I remember watching an early episode of Glee where Puck and Santana broke up because she didn’t want to be with a guy who had such a crappy credit score. Like most things on that show, it was played as a satire and for laughs. Or maybe it wasn’t: the New York Times reports that in these days of financial uncertainty people are asking potential boyfriends and girlfriends for their credit scores before deciding whether to go on a second date.
“Credit scores are like the dating equivalent of a sexually transmitted disease test,” said the founder of a financial firm quoted in the piece. “It’s a shorthand way to get a sense of someone’s financial past the same way an S.T.D. test gives some information about a person’s sexual past.” Here’s the problem, though: we don’t usually ask about STDs on a first date*, either.
As more couples wait longer to get married, it’s not unusual to want to make sure you and someone else are on the same page financially before you get serious. But that’s just it — before you get serious. A first date should feel like a first date, not like a job interview. If you would rather spend a first date talking about someone’s credit history than about their likes and dislikes or where they grew up, you are going to be pretty darn boring and will likely torpedo chances of a second date with anyone who isn’t a forensic accountant. (And hey, forensic accountants probably need a break from talking about work, okay?) What’s next? IQ tests? Asking what you got on the math part of your SATs? Putting in a request to see your college transcripts?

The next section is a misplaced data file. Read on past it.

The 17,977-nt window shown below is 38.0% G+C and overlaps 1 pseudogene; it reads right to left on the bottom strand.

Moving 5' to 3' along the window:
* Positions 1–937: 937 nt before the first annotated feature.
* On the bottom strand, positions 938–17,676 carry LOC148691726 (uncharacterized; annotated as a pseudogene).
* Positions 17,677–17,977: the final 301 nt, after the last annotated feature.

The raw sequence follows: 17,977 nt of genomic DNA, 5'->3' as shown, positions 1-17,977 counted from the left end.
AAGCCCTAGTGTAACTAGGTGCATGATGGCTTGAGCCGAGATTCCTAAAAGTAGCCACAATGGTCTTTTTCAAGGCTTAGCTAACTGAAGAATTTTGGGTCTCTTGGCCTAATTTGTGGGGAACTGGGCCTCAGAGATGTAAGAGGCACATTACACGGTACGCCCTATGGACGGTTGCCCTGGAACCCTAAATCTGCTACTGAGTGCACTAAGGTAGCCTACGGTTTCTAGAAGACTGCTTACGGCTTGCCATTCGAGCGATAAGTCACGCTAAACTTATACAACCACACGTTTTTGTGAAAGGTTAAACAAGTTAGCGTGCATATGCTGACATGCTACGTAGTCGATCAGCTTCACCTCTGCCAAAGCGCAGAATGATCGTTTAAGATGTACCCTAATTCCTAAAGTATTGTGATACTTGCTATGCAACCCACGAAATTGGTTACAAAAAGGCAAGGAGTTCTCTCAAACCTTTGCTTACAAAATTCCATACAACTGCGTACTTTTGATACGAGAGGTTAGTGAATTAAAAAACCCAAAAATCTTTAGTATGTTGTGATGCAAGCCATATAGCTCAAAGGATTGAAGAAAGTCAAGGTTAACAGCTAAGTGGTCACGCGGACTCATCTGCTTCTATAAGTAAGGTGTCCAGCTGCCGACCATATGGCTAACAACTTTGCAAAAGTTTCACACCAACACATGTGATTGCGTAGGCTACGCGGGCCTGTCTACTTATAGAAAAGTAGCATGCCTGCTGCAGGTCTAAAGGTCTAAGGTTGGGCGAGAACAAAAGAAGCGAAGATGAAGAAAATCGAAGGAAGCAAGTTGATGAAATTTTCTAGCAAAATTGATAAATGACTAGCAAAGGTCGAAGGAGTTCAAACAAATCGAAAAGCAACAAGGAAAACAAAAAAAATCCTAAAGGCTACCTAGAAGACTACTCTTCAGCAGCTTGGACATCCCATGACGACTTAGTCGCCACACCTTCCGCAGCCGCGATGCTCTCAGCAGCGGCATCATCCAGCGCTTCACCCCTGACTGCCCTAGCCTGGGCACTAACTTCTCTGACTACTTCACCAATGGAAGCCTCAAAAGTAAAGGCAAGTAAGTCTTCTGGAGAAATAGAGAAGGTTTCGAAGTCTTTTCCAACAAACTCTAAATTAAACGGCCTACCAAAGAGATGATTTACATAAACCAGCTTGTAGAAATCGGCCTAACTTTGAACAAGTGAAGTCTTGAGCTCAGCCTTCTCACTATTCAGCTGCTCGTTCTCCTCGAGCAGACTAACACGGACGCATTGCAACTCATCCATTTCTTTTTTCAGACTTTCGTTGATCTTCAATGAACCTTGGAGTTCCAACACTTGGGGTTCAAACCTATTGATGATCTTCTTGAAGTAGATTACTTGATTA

Treating the search for a partner like the search for a job is not a trend I can get behind. Plenty of advice books will tell you that it’s the way to go, but the difference between a company and a person means that you have to tailor your approach differently for each one. Human beings don’t respond to questions the same way a computer does, and you can’t treat every date like a potential employee. Sure, down the road, credit scores are important. But you know what else is important? Their smile. How they treat the server at dinner. What makes them laugh. Who in their life is important to them. Those are the kinds of things you should try to suss out on a first date. The rest can wait until the second. Or third. Or seventh.
*Obligatory editor’s note: Is it important to disclose your STD status before things progress to the bedroom? Yes, of course.